The English language article on geisha says

Apprentice geisha are called maiko (舞子 or 舞妓), literally "dance child") or hangyoku (半玉), "half-jewel" (meaning that they are paid half of the wage of a full geisha), or by the more generic term o-shaku (御酌), literally "one who pours (alcohol)".

and later on says

The only modern maiko that can apprentice before the age of eighteen are in Kyoto. So on average, Tokyo hangyoku (who typically begin at 18) are slightly older than their Kyoto counterparts (who usually start at 15).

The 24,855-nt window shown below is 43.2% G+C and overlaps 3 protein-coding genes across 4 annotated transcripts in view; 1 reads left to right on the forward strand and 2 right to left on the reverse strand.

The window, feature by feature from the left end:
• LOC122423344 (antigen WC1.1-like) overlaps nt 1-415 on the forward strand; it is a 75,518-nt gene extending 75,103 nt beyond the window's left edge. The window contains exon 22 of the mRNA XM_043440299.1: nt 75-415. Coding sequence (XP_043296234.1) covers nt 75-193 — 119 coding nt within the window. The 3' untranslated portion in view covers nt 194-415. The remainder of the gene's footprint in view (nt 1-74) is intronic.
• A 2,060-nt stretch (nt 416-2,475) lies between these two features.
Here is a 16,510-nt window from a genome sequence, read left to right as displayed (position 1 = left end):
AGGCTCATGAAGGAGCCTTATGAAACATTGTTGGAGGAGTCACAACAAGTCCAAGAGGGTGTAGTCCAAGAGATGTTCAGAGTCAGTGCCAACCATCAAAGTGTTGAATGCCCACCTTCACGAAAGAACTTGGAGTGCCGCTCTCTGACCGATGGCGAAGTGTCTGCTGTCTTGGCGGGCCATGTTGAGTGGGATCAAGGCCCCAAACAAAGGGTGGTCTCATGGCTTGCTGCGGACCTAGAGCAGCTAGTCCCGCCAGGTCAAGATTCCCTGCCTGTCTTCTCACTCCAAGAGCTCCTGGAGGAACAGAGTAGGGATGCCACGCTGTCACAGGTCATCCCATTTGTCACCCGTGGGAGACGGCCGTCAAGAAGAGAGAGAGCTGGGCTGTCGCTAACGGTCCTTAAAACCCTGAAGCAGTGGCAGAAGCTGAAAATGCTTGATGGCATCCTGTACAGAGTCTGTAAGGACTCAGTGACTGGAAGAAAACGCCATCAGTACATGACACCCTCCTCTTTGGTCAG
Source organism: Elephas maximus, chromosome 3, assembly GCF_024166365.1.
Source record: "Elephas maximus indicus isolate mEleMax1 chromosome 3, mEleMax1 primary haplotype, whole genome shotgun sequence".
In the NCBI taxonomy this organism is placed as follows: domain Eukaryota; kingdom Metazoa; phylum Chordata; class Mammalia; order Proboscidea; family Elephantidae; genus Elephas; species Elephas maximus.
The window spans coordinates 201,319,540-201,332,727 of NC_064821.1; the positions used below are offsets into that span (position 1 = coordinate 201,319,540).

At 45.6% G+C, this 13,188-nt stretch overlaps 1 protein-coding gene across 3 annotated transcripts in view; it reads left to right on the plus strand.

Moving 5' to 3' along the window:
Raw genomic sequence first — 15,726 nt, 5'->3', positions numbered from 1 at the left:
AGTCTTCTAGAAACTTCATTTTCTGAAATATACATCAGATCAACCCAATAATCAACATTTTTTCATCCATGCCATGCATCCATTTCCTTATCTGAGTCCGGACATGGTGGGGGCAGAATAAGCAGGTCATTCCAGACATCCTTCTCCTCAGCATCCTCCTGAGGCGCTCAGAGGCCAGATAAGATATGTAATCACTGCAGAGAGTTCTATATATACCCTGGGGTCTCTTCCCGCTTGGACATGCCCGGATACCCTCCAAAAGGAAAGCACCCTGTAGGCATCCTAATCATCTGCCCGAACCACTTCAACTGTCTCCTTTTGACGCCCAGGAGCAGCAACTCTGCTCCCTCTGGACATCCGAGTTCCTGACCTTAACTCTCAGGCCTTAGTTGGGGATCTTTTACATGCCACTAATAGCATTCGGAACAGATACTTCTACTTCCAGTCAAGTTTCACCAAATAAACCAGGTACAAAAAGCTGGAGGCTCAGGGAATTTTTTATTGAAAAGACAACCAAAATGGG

Is 舞妓 used in all of Japan, or does the term for apprentice geisha vary from dialect to dialect, just like the word for geisha can be 芸者 or 芸子 depending on dialect? Alternatively, are 舞妓 and 半玉 now considered distinct terms describing different concepts?

1 Answer 1


I don't think I'd call it an issue of dialect, since 舞妓 is understood and used throughout Japan, but 舞妓 refers specifically to the type of "geisha in training" in Kyoto.

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